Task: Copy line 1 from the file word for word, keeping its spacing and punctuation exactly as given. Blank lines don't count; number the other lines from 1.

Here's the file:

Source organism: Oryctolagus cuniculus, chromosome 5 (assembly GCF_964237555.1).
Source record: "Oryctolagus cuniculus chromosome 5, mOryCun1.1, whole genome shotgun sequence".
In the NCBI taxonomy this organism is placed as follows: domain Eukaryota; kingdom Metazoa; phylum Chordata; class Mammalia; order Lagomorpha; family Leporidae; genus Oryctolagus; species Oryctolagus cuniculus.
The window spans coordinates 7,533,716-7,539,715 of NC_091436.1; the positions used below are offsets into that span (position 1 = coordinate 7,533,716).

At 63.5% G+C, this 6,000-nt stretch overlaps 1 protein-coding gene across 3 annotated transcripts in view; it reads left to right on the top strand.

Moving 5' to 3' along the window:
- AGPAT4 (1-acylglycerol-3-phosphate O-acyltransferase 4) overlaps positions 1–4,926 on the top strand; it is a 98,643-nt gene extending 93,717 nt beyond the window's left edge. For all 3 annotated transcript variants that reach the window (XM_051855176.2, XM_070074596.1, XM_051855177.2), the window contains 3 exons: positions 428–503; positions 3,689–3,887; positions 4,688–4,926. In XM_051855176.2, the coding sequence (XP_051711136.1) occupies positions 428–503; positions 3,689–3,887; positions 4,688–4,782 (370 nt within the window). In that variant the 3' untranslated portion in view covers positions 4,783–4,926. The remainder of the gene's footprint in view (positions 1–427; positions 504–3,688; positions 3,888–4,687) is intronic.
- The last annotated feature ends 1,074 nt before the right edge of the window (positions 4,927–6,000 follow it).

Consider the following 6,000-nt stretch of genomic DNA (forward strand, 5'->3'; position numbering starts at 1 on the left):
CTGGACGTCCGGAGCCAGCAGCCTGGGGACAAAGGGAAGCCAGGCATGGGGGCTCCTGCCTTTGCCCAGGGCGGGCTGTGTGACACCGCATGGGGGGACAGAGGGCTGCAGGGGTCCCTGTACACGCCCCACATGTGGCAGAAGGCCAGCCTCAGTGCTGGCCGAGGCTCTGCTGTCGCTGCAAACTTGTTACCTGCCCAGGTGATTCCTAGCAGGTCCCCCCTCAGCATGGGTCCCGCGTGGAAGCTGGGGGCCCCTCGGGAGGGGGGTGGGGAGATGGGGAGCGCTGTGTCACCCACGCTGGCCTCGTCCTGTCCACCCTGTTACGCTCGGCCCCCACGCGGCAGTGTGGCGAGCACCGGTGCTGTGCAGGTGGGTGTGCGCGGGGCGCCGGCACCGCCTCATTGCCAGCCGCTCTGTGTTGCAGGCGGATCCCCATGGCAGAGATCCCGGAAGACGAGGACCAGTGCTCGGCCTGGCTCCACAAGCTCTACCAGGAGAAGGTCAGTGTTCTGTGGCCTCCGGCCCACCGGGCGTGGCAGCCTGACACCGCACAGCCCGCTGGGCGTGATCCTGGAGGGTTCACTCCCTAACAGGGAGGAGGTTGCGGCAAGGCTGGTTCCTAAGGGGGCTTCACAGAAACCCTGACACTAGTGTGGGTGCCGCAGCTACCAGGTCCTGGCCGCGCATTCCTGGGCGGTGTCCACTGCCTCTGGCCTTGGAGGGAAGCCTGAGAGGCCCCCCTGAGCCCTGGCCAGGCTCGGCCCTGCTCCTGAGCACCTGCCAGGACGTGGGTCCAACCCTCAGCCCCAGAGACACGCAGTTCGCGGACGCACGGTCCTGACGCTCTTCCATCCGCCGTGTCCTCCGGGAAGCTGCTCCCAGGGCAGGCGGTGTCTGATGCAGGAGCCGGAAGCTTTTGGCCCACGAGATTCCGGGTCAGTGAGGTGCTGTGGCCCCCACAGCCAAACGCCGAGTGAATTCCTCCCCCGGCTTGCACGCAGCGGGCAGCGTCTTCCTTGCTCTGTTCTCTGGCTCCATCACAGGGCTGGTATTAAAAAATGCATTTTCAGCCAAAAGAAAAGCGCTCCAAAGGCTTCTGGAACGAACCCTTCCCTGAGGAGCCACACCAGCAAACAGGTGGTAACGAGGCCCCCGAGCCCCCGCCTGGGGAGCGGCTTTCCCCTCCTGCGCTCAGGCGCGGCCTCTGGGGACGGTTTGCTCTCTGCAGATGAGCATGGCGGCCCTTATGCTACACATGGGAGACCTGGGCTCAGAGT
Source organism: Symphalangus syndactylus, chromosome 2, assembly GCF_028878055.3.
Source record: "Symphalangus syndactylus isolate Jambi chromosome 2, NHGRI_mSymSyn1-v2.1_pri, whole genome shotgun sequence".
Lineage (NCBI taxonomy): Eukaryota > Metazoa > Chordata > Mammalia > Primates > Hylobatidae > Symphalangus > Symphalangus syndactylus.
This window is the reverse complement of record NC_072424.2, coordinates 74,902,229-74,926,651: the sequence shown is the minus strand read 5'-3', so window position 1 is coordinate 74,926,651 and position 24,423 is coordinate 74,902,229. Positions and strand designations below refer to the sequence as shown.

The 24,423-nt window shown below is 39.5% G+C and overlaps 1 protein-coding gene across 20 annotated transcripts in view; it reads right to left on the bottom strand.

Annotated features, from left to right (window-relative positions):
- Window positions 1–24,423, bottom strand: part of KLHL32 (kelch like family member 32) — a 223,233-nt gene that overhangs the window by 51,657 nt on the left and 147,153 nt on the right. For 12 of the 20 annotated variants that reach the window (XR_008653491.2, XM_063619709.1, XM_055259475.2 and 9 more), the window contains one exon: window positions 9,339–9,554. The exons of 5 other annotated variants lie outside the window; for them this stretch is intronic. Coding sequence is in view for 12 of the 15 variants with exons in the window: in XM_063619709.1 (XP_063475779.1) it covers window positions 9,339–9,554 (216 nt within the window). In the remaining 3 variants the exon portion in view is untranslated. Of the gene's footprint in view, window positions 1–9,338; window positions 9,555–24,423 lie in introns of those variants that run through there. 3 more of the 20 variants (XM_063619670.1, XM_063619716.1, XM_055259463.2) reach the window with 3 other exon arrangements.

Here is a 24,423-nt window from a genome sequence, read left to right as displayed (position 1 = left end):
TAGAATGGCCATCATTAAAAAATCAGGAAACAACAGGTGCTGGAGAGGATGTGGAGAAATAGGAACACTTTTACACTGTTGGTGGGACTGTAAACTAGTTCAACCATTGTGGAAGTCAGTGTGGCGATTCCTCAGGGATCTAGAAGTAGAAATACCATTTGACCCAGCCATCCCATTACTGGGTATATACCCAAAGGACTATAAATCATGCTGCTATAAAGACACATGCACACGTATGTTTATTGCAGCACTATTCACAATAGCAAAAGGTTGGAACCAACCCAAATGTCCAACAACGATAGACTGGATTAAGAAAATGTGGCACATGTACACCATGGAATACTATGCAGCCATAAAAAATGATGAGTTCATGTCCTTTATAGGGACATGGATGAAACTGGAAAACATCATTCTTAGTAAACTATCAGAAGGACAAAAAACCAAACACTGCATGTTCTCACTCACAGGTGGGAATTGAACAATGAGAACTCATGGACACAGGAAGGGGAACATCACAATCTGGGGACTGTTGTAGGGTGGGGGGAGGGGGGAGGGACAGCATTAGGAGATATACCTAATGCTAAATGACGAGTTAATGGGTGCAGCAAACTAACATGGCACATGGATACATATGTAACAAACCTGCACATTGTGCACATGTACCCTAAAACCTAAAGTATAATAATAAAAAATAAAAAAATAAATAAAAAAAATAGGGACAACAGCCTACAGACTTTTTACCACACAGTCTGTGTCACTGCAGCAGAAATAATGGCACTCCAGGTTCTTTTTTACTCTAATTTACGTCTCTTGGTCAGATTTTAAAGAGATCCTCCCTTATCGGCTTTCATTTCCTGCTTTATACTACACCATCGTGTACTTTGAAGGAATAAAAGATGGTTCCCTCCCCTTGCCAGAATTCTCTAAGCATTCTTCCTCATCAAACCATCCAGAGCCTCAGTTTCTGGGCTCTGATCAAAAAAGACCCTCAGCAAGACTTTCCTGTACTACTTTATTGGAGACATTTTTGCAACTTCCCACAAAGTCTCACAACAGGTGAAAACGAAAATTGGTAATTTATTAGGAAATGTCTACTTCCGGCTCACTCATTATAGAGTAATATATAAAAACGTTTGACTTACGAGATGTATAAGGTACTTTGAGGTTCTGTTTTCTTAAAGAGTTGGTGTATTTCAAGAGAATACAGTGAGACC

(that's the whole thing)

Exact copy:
Source organism: Oryctolagus cuniculus, chromosome 5 (assembly GCF_964237555.1).